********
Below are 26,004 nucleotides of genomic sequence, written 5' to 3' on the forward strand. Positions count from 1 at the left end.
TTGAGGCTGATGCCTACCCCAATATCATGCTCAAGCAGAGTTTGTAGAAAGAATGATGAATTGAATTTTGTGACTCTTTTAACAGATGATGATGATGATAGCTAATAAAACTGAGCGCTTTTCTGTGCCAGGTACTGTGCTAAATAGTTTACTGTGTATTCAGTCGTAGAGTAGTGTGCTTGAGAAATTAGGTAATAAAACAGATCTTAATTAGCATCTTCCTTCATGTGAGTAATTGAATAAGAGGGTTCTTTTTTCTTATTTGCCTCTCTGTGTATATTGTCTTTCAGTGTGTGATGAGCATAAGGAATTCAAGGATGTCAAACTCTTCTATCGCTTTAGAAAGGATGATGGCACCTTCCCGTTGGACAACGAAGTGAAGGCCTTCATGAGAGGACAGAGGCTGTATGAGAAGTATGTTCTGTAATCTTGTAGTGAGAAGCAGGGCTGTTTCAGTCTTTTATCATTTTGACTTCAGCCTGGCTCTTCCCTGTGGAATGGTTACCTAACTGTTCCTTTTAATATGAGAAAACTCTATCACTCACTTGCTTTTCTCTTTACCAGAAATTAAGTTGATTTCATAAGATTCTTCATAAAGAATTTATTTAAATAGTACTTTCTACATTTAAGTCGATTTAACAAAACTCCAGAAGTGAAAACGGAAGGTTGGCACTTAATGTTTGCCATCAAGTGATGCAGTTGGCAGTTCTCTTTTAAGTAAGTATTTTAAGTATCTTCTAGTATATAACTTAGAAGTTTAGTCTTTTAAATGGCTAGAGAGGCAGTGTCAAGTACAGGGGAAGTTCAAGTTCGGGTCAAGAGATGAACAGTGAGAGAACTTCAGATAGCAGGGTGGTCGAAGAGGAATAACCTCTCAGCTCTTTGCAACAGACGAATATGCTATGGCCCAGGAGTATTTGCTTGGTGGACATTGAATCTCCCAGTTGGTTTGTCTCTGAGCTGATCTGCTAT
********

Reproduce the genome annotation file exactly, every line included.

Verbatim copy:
Below are 26,004 nucleotides of genomic sequence, written 5' to 3' on the forward strand. Positions count from 1 at the left end.
TTGAGGCTGATGCCTACCCCAATATCATGCTCAAGCAGAGTTTGTAGAAAGAATGATGAATTGAATTTTGTGACTCTTTTAACAGATGATGATGATGATAGCTAATAAAACTGAGCGCTTTTCTGTGCCAGGTACTGTGCTAAATAGTTTACTGTGTATTCAGTCGTAGAGTAGTGTGCTTGAGAAATTAGGTAATAAAACAGATCTTAATTAGCATCTTCCTTCATGTGAGTAATTGAATAAGAGGGTTCTTTTTTCTTATTTGCCTCTCTGTGTATATTGTCTTTCAGTGTGTGATGAGCATAAGGAATTCAAGGATGTCAAACTCTTCTATCGCTTTAGAAAGGATGATGGCACCTTCCCGTTGGACAACGAAGTGAAGGCCTTCATGAGAGGACAGAGGCTGTATGAGAAGTATGTTCTGTAATCTTGTAGTGAGAAGCAGGGCTGTTTCAGTCTTTTATCATTTTGACTTCAGCCTGGCTCTTCCCTGTGGAATGGTTACCTAACTGTTCCTTTTAATATGAGAAAACTCTATCACTCACTTGCTTTTCTCTTTACCAGAAATTAAGTTGATTTCATAAGATTCTTCATAAAGAATTTATTTAAATAGTACTTTCTACATTTAAGTCGATTTAACAAAACTCCAGAAGTGAAAACGGAAGGTTGGCACTTAATGTTTGCCATCAAGTGATGCAGTTGGCAGTTCTCTTTTAAGTAAGTATTTTAAGTATCTTCTAGTATATAACTTAGAAGTTTAGTCTTTTAAATGGCTAGAGAGGCAGTGTCAAGTACAGGGGAAGTTCAAGTTCGGGTCAAGAGATGAACAGTGAGAGAACTTCAGATAGCAGGGTGGTCGAAGAGGAATAACCTCTCAGCTCTTTGCAACAGACGAATATGCTATGGCCCAGGAGTATTTGCTTGGTGGACATTGAATCTCCCAGTTGGTTTGTCTCTGAGCTGATCTGCTAT